EAST PEORIA — Sixteen years in the planning, the East Peoria City Council on Tuesday approved spending $36.6 million for a sewer system overhaul that customers have already begun to pay for with increased user fees.

"It's time we quit kicking this down the road and get this project started," said Mayor John Kahl. "(The existing system) is at the end of its useful life, and if we wait any longer, the costs will only continue to rise."

In its first full meeting, the newly seated council of new mayor Kahl and three new commissioners accepted the $36.6 million bid of Williams Brothers Construction by a 5-0 vote. Williams Brothers, of Peoria Heights, was the lowest of three bidders.

The approval comes ahead of an almost certainly more expensive mandate from the Illinois Environmental Protection Agency to fix a system that is almost 90 years old in places and beyond repair. It consists of rebuilding the city's two wastewater treatment plants and constructing 11,000 feet of force main that will even out the capacity of both plants. A fourth phase, at an estimated additional cost of $20 million, is on hold awaiting new environmental regulations.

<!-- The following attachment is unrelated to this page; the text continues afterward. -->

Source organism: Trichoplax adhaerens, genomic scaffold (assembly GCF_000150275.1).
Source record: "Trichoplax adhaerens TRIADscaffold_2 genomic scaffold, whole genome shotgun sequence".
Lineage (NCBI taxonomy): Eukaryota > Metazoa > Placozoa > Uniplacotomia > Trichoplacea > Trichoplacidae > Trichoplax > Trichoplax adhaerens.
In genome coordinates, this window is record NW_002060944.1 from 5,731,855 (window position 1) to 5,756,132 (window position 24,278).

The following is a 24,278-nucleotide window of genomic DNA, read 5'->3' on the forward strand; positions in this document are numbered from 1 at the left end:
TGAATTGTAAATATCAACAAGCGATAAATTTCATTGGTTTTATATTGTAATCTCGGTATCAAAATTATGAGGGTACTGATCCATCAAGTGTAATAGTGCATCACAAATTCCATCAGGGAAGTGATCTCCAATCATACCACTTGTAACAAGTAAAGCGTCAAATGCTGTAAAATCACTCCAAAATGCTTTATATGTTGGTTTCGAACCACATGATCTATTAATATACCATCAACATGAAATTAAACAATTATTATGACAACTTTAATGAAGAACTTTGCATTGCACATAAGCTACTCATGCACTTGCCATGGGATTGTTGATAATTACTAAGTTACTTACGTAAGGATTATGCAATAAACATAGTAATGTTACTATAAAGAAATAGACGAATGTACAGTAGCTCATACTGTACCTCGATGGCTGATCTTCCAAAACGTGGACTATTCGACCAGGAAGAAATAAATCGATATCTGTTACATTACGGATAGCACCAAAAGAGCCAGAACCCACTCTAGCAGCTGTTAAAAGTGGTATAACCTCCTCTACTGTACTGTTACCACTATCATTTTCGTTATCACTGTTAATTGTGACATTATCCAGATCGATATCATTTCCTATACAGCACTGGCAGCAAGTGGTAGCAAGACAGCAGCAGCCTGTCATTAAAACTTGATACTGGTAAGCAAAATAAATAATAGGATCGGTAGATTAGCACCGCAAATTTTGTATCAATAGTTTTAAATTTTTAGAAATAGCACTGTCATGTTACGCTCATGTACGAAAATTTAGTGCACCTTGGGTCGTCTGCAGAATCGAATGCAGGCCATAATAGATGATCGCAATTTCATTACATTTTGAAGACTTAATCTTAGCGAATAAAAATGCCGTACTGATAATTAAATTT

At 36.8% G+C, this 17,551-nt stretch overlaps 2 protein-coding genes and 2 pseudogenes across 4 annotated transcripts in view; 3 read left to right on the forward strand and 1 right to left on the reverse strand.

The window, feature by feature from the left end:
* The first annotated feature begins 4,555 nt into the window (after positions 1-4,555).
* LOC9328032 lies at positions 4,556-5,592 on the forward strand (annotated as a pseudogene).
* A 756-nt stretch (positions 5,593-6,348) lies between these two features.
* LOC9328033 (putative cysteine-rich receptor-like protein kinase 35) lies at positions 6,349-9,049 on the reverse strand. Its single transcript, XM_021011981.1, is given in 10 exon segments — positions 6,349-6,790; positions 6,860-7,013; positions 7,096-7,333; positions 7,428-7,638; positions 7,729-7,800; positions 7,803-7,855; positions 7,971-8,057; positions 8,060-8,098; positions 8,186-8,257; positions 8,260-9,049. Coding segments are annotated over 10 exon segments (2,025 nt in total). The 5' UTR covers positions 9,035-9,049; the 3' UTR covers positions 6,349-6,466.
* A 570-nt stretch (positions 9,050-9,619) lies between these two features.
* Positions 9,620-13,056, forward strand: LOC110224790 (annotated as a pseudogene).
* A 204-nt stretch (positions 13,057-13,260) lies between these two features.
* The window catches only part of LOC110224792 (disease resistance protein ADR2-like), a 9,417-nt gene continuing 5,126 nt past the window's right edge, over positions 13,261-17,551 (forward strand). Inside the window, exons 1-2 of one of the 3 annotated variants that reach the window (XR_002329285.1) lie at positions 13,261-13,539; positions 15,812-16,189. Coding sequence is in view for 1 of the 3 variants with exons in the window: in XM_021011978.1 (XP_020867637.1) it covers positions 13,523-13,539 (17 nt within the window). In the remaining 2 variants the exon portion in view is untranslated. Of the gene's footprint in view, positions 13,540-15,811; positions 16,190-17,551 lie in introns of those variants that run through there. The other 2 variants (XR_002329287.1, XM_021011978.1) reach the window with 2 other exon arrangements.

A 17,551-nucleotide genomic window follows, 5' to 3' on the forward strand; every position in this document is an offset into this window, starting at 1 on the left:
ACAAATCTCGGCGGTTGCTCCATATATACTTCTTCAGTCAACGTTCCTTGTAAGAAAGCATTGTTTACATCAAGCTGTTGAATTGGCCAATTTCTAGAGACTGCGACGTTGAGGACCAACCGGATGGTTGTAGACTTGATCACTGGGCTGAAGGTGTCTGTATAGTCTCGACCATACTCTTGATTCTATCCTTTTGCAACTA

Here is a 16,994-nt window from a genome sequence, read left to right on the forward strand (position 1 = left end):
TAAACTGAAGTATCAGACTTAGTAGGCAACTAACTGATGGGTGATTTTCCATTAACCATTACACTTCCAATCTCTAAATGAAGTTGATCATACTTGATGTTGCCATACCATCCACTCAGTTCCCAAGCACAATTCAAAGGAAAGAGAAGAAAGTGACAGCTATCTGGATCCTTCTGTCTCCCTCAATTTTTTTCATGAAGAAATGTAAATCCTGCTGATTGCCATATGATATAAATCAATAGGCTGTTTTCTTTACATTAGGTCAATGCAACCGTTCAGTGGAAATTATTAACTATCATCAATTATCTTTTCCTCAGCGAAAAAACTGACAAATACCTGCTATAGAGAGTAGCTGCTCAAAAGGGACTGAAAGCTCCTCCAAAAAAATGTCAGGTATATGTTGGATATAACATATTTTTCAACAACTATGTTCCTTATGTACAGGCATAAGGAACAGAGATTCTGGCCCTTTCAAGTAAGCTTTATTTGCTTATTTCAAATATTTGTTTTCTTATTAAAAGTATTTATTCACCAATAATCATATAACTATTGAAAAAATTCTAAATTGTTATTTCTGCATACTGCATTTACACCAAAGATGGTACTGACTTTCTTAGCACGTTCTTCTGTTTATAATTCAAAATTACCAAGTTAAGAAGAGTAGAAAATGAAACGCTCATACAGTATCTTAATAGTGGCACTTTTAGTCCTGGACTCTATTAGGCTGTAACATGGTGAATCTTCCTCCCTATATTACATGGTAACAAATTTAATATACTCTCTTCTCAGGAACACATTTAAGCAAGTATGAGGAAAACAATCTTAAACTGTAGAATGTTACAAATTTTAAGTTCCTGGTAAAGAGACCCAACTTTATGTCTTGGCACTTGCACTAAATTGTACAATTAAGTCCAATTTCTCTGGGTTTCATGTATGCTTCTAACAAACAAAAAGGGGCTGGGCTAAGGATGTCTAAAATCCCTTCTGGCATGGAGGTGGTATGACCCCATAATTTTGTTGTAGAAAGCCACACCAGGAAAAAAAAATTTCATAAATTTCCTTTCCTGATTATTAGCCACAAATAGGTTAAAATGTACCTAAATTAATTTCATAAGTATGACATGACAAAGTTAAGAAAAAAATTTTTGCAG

"It is necessary, and I am glad to be finally getting it underway," said Commissioner Dan Decker, who has been part of the discussion of the sewer system upgrade for all 12 years he has served on the council.

The city has been approved for a $57 million loan from the IEPA that will be paid back over 20 years by increased user fees. Customers are in the third of five years of annual increases of 20%, 15%, 11%, 11% and 10%. The additional money is needed to pay for engineering expenses, auxiliary costs and the costs of the fourth phase. 

Construction on the first three phases, to be done concurrently, could begin as early as July. The entire project could take three years to complete, according to Pat Sheridan of the Farnsworth Group, the Peoria company hired to design and engineer the project. Though the bid was higher than anticipated, he told the council that it was reflective of what it will cost to do the project.

"There's no value in re-bidding it. There is zero fluff (in the proposal)," Sheridan said. "(The bid) is the machines, the tanks, the concrete and the reactors, all the basic stuff needed to run a wastewater plant."

Scott Hilyard can be reached at 686-3244 or by email at shilyard@pjstar.com. Follow @scotthilyard on Twitter.